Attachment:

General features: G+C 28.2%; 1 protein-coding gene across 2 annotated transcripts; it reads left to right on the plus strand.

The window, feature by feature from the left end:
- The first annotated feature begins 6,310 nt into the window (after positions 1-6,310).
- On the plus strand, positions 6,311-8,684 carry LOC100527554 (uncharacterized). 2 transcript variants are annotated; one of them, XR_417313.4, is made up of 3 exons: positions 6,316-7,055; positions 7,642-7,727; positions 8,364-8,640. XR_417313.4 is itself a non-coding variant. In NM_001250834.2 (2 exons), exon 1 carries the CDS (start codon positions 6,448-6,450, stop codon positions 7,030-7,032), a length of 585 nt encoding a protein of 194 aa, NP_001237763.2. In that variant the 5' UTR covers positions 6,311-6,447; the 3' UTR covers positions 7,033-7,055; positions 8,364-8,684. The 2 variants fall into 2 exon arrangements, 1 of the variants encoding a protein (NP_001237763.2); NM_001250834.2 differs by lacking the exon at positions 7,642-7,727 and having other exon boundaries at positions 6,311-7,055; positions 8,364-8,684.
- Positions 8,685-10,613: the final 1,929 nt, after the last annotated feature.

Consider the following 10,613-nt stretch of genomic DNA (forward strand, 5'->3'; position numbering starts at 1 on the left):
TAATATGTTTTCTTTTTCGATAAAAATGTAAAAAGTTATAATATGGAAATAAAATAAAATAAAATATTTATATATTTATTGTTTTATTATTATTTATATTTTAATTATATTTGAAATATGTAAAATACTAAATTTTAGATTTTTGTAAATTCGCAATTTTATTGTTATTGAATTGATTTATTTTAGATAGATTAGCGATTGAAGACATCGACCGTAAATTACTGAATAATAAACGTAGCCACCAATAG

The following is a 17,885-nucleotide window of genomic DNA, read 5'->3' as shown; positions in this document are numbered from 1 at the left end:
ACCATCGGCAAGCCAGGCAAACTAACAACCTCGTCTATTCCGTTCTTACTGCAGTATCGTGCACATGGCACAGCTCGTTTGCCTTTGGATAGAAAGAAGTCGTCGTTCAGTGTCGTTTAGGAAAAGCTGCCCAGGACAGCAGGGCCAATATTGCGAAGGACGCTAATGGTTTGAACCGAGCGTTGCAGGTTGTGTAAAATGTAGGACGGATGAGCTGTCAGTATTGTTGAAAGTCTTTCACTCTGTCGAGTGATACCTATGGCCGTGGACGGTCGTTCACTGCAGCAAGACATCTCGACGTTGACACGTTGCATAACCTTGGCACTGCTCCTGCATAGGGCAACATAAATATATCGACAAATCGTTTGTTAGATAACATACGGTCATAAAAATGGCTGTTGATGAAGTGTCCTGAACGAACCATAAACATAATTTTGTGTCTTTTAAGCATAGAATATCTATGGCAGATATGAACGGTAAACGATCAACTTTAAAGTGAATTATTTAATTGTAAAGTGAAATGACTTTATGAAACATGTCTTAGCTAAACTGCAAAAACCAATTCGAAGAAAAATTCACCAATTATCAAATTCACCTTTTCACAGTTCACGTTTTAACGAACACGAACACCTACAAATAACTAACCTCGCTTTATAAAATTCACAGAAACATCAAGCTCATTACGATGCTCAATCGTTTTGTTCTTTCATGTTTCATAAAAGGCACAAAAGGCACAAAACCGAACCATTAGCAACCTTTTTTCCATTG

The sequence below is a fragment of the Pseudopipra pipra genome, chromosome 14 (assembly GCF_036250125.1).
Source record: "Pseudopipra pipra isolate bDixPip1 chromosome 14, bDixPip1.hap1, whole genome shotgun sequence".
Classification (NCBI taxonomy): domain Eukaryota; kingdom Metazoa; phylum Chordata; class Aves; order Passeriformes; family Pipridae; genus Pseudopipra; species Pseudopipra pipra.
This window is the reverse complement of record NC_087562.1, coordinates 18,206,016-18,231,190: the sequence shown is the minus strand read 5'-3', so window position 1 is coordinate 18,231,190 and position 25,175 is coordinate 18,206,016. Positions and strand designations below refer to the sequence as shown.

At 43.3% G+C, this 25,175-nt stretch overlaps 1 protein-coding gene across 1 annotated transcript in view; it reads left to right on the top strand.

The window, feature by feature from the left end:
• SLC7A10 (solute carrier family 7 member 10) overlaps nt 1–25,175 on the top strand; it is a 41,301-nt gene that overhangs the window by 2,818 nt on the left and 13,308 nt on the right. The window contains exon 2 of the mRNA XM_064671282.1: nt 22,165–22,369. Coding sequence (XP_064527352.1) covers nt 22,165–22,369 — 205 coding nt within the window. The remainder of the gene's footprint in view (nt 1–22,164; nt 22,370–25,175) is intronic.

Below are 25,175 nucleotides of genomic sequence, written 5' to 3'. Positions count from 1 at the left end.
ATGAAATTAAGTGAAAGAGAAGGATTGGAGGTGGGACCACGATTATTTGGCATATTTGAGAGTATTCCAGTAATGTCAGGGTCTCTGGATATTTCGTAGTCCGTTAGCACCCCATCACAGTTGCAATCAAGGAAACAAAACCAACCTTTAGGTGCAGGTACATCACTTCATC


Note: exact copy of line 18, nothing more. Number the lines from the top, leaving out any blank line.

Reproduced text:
ATGAAATTAAGTGAAAGAGAAGGATTGGAGGTGGGACCACGATTATTTGGCATATTTGAGAGTATTCCAGTAATGTCAGGGTCTCTGGATATTTCGTAGTCCGTTAGCACCCCATCACAGTTGCAATCAAGGAAACAAAACCAACCTTTAGGTGCAGGTACATCACTTCATC